I hadn’t physically seen Bret in about a year or more (we do SM), so it was good to see him again. Bret is a great guy, has really good energy about him, and we’ve always gotten along quite well with each other. He writes the “Nasty” mystery series. So out he came, and we hung out and talked for a few minutes—and I got him to sign a copy of one of his novels—in front of his people! I thought how extra special that some high schoolers got to see one of their teachers signing a book he wrote!
I was really impressed with DCC. It had a really good energy about the place, and the kids there even had a good energy about them. The three who came with Jason and me to find Bret were really cool kids, and energetically and happily chatted the entire way. I had a smile on my face the entire time. It was fun listening to them and interacting with them. They all seemed like really good kids. One of boys who got one of my books said it was the first time he’d ever gotten an autographed book from an author.
That made me feel so good to hear.
And they both got a kick out of what I’d written to them as I signed their books. This really made me feel good that I’d been able to “make” those kids’ day!
When I was preparing my presentation, I was constantly ever mindful about what I was going to say…and that everything I would say was about to enter into the ears and minds of many kids hungry for knowledge and learning (I figured that must have been about a hundred of them, there, in the auditorium, as I spoke). Perhaps even taking what I’d say as gospel. That everything I would say would be scrutinized and land somewhere in these fertile mental landscapes and become internalized…so I had to be critical and serious about the words I picked and how I said them. Careful about what I said. I would be presenting to a captive audience (I’m sure some were only there to get out attending a class, perhaps…), sure, but also to minds that are still learning and forming and thirsty and hungry for knowledge.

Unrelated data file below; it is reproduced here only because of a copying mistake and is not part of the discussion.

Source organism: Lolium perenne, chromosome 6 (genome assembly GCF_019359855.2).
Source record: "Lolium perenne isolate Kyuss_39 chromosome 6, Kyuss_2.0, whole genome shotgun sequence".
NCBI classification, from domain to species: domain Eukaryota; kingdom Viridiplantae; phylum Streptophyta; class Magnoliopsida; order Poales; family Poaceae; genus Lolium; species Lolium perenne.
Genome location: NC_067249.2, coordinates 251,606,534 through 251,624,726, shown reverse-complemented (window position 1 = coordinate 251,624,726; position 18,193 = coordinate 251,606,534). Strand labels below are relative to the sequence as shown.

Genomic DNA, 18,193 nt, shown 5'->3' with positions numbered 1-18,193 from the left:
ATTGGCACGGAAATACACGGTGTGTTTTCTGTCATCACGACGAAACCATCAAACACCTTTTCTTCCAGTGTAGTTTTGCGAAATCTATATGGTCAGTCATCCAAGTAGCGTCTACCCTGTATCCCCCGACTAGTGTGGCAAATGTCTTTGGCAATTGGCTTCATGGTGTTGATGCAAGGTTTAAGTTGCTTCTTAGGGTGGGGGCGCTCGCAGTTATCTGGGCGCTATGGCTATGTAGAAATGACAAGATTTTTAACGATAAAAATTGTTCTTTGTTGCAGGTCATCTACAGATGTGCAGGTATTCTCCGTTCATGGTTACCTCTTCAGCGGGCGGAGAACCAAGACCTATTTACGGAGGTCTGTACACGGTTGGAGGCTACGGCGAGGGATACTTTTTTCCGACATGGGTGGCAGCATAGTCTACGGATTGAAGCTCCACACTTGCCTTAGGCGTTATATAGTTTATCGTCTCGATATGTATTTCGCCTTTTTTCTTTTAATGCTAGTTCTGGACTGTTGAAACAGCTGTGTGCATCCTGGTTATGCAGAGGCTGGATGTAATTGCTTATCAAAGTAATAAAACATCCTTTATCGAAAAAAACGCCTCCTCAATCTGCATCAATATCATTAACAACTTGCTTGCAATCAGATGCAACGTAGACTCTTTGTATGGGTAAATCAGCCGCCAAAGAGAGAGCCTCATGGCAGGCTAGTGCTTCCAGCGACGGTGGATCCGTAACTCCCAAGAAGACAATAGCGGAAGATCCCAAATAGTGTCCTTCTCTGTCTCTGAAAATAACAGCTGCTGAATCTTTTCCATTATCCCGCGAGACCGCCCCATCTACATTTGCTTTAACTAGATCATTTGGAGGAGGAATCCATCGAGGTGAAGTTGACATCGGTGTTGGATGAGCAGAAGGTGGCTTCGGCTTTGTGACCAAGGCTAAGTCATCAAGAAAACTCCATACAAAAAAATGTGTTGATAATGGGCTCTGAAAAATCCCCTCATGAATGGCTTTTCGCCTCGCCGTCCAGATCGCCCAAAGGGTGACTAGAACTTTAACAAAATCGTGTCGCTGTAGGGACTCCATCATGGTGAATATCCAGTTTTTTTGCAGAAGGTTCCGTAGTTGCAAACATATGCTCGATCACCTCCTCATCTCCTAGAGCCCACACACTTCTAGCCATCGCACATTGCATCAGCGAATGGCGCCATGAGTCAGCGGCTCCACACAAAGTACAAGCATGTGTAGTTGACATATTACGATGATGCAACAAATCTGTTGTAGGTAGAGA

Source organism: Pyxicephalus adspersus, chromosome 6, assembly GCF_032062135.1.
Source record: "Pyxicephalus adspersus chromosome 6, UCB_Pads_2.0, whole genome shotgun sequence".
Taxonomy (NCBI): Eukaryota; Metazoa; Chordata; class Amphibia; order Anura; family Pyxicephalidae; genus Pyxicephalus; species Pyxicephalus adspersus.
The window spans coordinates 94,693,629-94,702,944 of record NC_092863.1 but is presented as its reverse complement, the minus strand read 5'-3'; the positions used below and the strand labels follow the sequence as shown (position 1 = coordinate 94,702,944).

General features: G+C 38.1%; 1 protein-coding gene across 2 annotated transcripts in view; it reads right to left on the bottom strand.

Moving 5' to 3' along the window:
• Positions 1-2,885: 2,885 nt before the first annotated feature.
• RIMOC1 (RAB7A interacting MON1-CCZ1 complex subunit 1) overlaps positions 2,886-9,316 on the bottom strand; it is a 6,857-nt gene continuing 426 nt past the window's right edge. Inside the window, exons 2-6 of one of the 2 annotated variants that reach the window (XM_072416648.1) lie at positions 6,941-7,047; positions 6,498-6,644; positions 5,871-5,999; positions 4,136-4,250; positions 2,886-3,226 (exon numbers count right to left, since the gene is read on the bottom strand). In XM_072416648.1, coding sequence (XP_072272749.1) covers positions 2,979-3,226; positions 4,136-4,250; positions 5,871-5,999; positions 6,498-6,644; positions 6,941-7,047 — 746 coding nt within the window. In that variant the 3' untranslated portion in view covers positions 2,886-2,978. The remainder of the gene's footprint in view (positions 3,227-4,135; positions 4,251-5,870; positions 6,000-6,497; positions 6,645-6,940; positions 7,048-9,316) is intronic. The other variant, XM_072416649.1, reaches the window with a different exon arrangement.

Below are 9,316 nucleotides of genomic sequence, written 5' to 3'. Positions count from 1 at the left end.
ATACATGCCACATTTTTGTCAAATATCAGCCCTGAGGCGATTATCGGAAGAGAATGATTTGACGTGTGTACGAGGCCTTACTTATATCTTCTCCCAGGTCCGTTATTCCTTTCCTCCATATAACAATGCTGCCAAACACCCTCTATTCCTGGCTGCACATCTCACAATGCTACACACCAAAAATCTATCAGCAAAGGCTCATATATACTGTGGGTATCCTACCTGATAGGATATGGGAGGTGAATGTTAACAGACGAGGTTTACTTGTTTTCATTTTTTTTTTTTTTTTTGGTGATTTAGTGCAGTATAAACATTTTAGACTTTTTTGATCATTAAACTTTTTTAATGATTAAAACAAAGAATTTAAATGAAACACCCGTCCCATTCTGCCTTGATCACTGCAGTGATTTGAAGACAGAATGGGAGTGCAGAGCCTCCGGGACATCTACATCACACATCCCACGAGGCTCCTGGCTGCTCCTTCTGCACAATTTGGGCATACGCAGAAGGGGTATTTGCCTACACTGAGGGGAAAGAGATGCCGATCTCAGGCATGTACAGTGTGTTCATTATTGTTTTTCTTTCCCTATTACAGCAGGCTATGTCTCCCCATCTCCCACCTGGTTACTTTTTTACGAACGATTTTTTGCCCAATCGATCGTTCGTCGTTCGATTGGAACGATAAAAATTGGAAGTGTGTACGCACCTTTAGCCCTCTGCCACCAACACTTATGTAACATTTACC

It was no small responsibility.
I did not want to misspeak.
I did not want to lead them astray.
I also did not want to blow smoke up their butts.
I took this opportunity quite seriously…and it really hit me how important being a teacher is.
That it, too, is no small responsibility.
Teachers are forming lives.
It’s not only what they teach…but how they teach it.
It’s not just the knowledge behind it…but the Zen surrounding it.
And that’s what I wanted to do with my presentation. I’d also always wanted to speak to a high school, and now I’ve done so. I wanted to not only present writing processes…but the more gray areas (pardon the pun?)…the more Zen areas…of writing…and that is what I hoped I did. I brought ethics into my speech. About how to treat those with whom they deal with with respect. About how to not let writing destroy their lives…because it can and has destroyed lives…but to incorporate it into theirs.
Live your lives well…and don’t worry about having to be perfect—not even with one’s lives.
Intend to do well…that is what matters…mistakes will be made, but don’t kill yourself trying to be error-free…or becoming published.
Intend to live a good life and intend to write the best you can. Don’t destroy your lives over becoming a writer. Don’t give up love or relationships or living for wordsmithing words.
No life is that unimportant.